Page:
There are many wondrous, enigmatic and fascinating attractions on the Big Island of Hawaii, some better known than others, many out of the way and generally off the beaten track. Tour Guide Hawaii has produced an encyclopedic collection of the most up-to-date information, presented as short GPS-cued videos, in an app downloadable to iPhone and iPod Touch that covers the entire Big Island, highlighting the popular and the uncrowded, the famous and the secluded, the adventurous and the relaxing.
The grand tradition of hosteling at the edge of Kilauea Volcano began with construction of the first Volcano House in 1846; as such, Volcano House is Hawai’i’s oldest continuously operated hotel. Famous Guests include Queen Liliuokalani, Samuel Clemens, Theodore Roosevelt and Elvis Presley.
Since Polynesians first arrived in Hawai’i, temporary grass shacks had been constructed on the lip of Kilauea Crater to shelter kahuna and ali’i who went there to give praise and worship to Madame Pele. Chiefess Kapiolani, a converted Christian, had a grass hut constructed on the edge of the crater, then filled with a molten lava lake, in 1826 from which she and her retinue held ceremonies to denounce the goddess.
Benjamin Pitmann Sr. built a grass shack he named Volcano House as the first structure to serve solely for the sheltering of kama’aina and tourists visiting the volcano. In 1866, this structure was replaced with one of ohi’a poles and pili grass. American novelist and humorist Sam Clemens, who stayed at Volcano House in 1866 proclaimed: “The surprise of finding a good hotel at such as outlandish spot startled me, considerably more than the volcano did.”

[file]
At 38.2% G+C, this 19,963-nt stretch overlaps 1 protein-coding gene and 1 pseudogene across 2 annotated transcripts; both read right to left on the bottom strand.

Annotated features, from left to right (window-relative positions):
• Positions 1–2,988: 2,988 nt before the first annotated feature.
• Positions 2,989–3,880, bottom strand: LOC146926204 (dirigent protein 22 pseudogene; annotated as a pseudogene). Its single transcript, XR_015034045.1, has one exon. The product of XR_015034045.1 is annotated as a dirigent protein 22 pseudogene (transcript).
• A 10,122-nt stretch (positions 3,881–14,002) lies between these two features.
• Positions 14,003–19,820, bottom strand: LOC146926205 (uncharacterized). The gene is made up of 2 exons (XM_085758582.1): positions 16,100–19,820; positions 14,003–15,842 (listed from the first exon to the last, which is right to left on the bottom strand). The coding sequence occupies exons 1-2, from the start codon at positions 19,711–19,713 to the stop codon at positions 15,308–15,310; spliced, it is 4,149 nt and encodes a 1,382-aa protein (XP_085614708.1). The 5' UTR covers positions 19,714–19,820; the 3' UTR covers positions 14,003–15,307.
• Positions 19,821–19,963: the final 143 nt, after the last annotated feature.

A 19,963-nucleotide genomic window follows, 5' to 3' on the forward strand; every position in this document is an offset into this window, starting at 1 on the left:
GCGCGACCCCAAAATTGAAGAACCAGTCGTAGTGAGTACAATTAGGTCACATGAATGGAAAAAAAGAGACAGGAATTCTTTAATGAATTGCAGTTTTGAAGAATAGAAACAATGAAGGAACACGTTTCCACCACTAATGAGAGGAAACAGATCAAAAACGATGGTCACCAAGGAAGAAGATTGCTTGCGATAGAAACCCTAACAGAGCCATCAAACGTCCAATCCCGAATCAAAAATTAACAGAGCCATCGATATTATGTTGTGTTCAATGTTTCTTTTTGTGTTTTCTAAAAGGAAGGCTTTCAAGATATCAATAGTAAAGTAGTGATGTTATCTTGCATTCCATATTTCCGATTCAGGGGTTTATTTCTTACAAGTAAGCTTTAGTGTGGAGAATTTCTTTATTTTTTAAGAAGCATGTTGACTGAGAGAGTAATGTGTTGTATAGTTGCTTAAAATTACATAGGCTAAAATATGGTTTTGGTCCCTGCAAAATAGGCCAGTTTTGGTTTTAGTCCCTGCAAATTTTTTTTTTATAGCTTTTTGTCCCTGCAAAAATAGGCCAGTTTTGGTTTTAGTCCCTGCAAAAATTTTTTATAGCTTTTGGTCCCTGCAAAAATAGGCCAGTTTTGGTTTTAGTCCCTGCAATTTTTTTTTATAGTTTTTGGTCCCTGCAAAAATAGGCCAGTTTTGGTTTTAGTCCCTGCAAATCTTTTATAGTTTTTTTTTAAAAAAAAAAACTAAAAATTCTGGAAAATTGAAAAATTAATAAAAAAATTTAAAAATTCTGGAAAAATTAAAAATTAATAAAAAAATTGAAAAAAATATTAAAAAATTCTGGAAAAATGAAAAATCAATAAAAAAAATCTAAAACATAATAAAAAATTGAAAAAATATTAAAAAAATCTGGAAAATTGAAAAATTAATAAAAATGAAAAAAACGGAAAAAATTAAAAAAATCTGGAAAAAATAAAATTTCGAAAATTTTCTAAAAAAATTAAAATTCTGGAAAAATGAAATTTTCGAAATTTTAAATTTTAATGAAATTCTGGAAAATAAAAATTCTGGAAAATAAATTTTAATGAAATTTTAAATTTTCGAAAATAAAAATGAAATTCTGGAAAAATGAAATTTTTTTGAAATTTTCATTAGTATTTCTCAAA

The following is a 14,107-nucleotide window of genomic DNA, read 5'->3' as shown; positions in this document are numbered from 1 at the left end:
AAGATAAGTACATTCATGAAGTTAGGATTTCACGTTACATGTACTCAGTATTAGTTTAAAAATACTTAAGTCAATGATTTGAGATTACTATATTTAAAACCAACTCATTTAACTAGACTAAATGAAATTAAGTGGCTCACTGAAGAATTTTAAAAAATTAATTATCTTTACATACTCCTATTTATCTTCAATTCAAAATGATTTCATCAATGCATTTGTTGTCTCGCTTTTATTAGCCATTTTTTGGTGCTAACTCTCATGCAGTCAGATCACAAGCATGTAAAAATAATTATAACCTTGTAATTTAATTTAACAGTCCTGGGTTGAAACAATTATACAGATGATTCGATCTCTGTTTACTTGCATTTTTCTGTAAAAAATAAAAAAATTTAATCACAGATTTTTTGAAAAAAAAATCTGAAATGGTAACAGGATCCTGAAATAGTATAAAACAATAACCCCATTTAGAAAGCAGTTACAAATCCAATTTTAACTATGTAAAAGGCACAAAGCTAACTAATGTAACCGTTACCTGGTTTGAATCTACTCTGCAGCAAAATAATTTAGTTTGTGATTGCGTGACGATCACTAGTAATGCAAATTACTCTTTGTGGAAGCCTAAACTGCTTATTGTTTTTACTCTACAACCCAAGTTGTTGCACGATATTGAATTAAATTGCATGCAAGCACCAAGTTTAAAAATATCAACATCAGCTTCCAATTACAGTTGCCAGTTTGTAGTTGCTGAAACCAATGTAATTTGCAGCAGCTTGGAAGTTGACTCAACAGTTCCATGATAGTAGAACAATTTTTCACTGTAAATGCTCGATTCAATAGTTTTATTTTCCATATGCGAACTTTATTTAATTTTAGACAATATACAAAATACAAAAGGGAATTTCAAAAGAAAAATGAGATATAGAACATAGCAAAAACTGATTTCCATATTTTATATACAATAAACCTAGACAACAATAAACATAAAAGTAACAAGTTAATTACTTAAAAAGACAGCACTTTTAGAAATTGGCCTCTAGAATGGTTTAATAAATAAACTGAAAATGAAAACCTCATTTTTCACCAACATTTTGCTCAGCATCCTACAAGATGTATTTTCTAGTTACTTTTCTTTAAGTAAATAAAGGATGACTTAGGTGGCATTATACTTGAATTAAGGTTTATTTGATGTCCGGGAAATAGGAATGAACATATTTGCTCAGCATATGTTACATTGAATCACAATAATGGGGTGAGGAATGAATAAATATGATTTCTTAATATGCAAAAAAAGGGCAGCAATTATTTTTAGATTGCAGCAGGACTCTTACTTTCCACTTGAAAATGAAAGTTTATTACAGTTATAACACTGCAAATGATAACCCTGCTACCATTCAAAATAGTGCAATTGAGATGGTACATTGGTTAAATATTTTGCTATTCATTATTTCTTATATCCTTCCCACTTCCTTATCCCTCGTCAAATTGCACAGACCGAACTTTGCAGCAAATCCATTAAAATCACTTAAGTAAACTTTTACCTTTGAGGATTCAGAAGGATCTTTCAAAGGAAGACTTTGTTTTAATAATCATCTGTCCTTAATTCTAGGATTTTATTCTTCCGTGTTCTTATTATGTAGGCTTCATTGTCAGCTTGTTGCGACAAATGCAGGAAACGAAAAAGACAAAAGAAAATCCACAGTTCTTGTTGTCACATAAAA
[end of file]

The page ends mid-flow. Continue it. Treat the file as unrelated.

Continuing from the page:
In 1877 the first fully wooden Volcano House was built, which featured 6 rooms and a large parlor with a fireplace. This building is now being used as the Volcano Art Center and was moved to its present location in 1941. Although the hotel has continued to grow and change over the years, the fire in Volcano House fireplace has burned continuously for more than 130 years. In 1940 most of the hotel was destroyed in a boiler fire and Uncle George Lycurgus built the structure that stands as the current hotel in 1941 of wood and stone.
A tour of the Volcano House and small museum should include the parlor with its koa piano, paintings and welcoming fireplace, the restaurant (the only food available in the Park) and the two gift shops as well as the breath-taking view of Kilauea Crater from the back lanai of the main building.
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All media copyright 2010 by Donald B. MacGowan. All rights reserved.